Brits Bake in Bonkers Heat
What It's All About Blog by Tony Forder
Landing back in Newark a couple of days ago, we traded one heatwave for another. London was hot when we were there but not record-breaking. We got out just in time as temperatures hit 104F this week.
The Brits go a little bonkers when it gets too hot. When it gets uncomfortably hot clothes seem to become uncomfortable too, revealing a mixed blessing of bare bellies and skimpy dresses.
They were already complaining when it was in the 80s during our visit. But then Brits complain about the weather no matter what it is.
They do have good reason though. Here, when the mercury soars we can retreat inside to the comfort of the AC. Most people in Britain don't have Air Con, as they call it, not even in their cars. Well, the more recent ones do, but if you want to just drive around to keep cool, you're gonna go broke at over $8 a gallon. However, that's an imperial gallon, which is 25% bigger than a U.S gallon, so the petrol cost is nearer $7 a US gallon, which doesn't sound so bad considering we always figured it was double, pre-covid $5 a gallon there to $2.50 here.
Anyway, they don't really want you to be able to figure it out as they have sold gas by the liter for several years. Curiously though they didn't at the same time go metric with distances and speeds which are still in miles. It all kind fits in with driving on the left if you know what I mean. I wonder if they tout car economy in miles per liter?
Happily though they kept the pint in the pub, thank God, one of the true cornerstones of British life – which means that punters get a full 20oz for 5 pounds ($6, not bad really!).
They did however switch temperatures from the Fahrenheit of my youth to Centigrade, or Celsius as it is more commonly known, so we were constantly making conversions to ascertain how hot it really was. My normal benchmark is that 20 Celsius is 68 Fahrenheit, an average fermentation temperature. I now know that 30C is 86F and that 40C is the heretofore unknown 104F, or in British vernacular Bloody F...... Hot (BFH).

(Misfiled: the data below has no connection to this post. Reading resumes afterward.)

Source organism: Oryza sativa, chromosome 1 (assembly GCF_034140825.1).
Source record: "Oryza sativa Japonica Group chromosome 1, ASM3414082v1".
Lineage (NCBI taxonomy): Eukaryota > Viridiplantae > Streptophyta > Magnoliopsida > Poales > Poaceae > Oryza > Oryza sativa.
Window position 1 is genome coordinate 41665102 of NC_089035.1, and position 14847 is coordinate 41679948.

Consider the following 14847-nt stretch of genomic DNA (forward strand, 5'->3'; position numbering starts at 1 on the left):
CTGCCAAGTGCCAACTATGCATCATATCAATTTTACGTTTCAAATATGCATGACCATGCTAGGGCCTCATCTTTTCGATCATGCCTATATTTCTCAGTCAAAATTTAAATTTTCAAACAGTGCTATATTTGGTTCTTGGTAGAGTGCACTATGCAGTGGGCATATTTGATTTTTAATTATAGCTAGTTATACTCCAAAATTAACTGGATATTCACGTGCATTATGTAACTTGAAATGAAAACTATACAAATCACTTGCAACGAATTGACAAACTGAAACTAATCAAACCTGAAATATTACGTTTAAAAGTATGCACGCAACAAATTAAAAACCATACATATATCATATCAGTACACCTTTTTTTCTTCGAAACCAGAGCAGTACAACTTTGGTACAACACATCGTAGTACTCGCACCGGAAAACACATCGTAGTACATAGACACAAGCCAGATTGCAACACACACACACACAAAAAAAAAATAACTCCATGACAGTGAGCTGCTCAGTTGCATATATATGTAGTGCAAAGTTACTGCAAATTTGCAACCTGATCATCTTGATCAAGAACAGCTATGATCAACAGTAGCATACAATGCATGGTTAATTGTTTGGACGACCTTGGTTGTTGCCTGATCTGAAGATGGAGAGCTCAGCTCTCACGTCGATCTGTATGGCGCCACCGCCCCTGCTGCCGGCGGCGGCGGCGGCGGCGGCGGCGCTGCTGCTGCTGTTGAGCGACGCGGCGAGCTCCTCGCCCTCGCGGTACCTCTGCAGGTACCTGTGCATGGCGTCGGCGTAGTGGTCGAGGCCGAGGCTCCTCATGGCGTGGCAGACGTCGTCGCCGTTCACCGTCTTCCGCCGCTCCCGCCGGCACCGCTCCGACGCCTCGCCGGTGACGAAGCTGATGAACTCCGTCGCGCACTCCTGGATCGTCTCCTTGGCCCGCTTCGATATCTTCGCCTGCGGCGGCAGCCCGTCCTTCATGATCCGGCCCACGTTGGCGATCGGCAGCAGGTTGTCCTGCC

So how do Brits avoid the heat? Like the cows and sheep, they seek out the shade – trees, the way it was here before the mighty AC appeared, like the TV, as a status symbol in the 1950s, transitioning to common use by the 1970s. Most towns had, and still have shade tree commissions. But the Brits also have their own national AC – the sea or seaside as they call it. Since Britain is an island, you really don't have to go too far to take a dip in the cooling waters of the English Channel, Atlantic Ocean, or Irish or North Sea. Except that as everyone heads lemming-like to the beach, the roads become clogged and you can spend hours in traffic, usually with no AC.
And it's about to get worse as schools get out this week, almost a month after ours. Indeed, we had stealthily planned our trip to beat the onslaught of holidaymakers.
Although it was pre-heatwave we saw no rain in our 10 days in southern England and murmurs of drought were whispering on the airwaves, some even calling for a ban on paddling pools, which seemed a little drastic.
It was somewhat refreshing to be away from the unrelenting pressure of a fractiously divided country riddled by shootings and a reactionary religious faction wrestling away an entire political party from the foundations of democracy. At least the British politicians had the backbone to dump their self-entitled, scandal-ridden Prime Minister Boris Johnson. He resigned the day before we arrived after a mass walkout of his Conservative members left him no choice. Having barely survived the mess of Partygate, more scandals came to light, the final nail in the coffin being his support of a friend and appointee named Pincher who allegedly did more than live up to his name.
The resulting Punch and Judy show to find Johnson's successor to lead the Tory (Conservative) party (and country) provided the political entertainment during our visit.
Not that everyone was paying attention – too busy looking for shade. Give me a pint under an oak tree's branches in the beer garden of an English country pub and I'll be happy (and ain't that What It's All About). But perhaps not the beloved cask-conditioned brew, when the heat can warm cellars to bring a pinch of truth to the myth of warm English beer. Instead, a cold lager is the ticket.
And if you don't drink, you can always suck on a refreshing ice lolly (popsicle).